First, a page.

At A Glance: This Prescriber in 2012
Self-Reported Primary Specialty
Rank: 5 out of 64
Rank: 1 out of 64
How Does This Prescriber Compare to Peers?
9% of this provider’s 122 patients filled at least one prescription for a schedule three drug, compared to an average of 38%.
Dangerous Drugs to Seniors
Brand Name Drugs
34% of this provider’s prescriptions were for brand-name drugs, compared to an average of 8%.
$891 was the average price of a prescription from this provider, compared to $136 among peers.
Prescriptions per Patient
16 is the average number of prescriptions (including refills) per patient, compared to an average of 5.
This Prescriber's Drugs
The table below list this provider’s drugs, the number of prescriptions and how many went to seniors. Drugs are ranked by volume and compared with the rank for all providers in the same specialty and state.
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A schedule two drug. More » Schedule two drugs have a high potential for abuse and severe dependence, according to the Drug Enforcement Administration.
A schedule three drug. More » Schedule three drugs have potential for abuse and dependence, according to the Drug Enforcement Administration.
An antipsychotic drug. More » Antipsychotics are frequently given to dementia patients, though it increases their risk of death.
A risky drug for seniors. More » The American Geriatrics Society has said this drug is "potentially dangerous" for seniors and might be inappropriate.
This provider is among the top 10 prescribers of
this drug in the country.
This provider’s prescriptions for this drug were for more days than those of peers. More » Because of this, his or her prescription count may be lower.
This provider’s prescriptions for this drug were for fewer days than those of peers. More » Because of this, his or her prescription count may be higher.
This Drug's Rank
Total Prescriptions Filled
|Category||For this Prescriber||
For All Prescribers in
This Specialty in Tennessee
Treats muscle spasms caused... +
Treats muscle spasms caused by multiple sclerosis and spinal cord injury or disease. This medicine is a muscle relaxer. More info »
Treats certain types of sei... +
Treats certain types of seizures. Also treats Restless Legs Syndrome (RLS) and pain caused by shingles (postherpetic neuralgia). More info »
Used to relieve moderate to... +
Used to relieve moderate to severe pain. More info »
Treats several kinds of can... +
Treats several kinds of cancer, including cancer of the blood, bone, lung, breast, head, or neck. Also treats rheumatoid arthritis and psoriasis (a skin disease). More info »
Used to reduce episodes of ... +
Used to reduce episodes of symptoms in patients with relapsing-remitting multiple sclerosis. Glatiramer is in a class of medications called immunomodulators. It works by stopping the body from damaging its own nerve cells (myelin). More info »
Tizanidine is used to relie... +
Tizanidine is used to relieve the spasms and increased muscle tone caused by multiple sclerosis (MS, a disease in which the nerves do not function properly and patients may experience weakness, numbness, loss of muscle coordination and problems with vision, speech, and bladder control), stroke, or brain or spinal injury. Tizanidine is in a class of medications called skeletal muscle relaxants. It works by slowing action in the brain and nervous system to allow the muscles to relax. More info »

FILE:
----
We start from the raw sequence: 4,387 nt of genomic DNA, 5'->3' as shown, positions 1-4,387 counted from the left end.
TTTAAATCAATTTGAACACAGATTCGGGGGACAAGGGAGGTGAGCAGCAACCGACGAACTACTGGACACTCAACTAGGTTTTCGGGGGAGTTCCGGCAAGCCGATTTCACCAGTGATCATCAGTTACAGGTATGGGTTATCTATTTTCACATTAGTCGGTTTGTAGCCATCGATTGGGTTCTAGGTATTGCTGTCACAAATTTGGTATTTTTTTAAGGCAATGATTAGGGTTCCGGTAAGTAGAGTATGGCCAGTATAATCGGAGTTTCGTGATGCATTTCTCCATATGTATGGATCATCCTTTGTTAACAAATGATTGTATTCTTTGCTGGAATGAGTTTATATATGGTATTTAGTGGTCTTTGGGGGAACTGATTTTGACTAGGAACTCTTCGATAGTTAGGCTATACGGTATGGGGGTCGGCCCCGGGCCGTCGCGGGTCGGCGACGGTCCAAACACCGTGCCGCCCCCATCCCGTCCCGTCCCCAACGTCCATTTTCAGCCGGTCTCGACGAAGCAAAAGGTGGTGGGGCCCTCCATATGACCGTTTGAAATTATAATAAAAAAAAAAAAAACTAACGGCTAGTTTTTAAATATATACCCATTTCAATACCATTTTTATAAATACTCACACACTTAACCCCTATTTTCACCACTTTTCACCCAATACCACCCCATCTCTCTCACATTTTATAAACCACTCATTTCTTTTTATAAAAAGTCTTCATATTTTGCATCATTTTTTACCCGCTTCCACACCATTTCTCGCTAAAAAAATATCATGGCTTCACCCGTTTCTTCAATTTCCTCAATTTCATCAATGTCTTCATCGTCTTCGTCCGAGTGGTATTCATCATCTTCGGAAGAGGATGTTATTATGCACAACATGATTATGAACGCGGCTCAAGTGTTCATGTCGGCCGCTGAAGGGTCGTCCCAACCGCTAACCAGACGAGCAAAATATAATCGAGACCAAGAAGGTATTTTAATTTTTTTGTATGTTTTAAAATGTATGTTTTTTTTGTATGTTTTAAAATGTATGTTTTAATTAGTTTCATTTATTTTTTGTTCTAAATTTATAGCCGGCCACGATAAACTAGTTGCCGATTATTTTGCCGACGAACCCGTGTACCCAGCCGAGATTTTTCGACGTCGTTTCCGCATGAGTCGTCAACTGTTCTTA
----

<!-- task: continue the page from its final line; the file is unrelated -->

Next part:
Solifenacin is used to trea... +
Solifenacin is used to treat overactive bladder (a condition in which the bladder muscles contract uncontrollably and cause frequent urination, urgent need to urinate, and inability to control urination). Solifenacin is in a class of medications called anticholinergics. It works by relaxing the bladder muscles to prevent urgent, frequent, or uncontrolled urination. More info »
About This Data
ProPublica obtained prescribing data from Medicare’s prescription drug benefit, known as Part D, under the Freedom of Information Act. The data for 2012 includes more than 1.2 billion prescriptions written by nearly 1.5 million doctors, nurses and other providers. This database lists about 382,000 of those providers who wrote 50 or more prescriptions for at least one drug that year. Almost three-fourths went to patients 65 and older; the rest were for disabled patients. Methodology »
If you are a provider and you believe your address is incorrect, check the listing you created on the National Provider Identifier registry. If you change your listing, send a note to firstname.lastname@example.org and we will update your information. If you have other questions about this data, send a note to email@example.com.
- No comparisons are shown if 10 or fewer prescribers in the state share this specialty.
- The list of top drugs includes only those for which this provider wrote 50 or more prescriptions, but all prescriptions are counted in the summary totals at the top.
- The calculation of “Risky Drugs to Seniors” does not include drugs for which a provider wrote 11 or fewer prescriptions because Medicare redacted the information to protect patient privacy.
- Comparisons do not take into account the medical conditions of patients. Medications for certain conditions do not have generic alternatives, so patients would receive more expensive brand name drugs.
- This provider's address and specialty information was last updated on April 18, 2012.
- Comparisons are based on each provider’s current address, not necessarily where he or she worked during the time period covered in this database.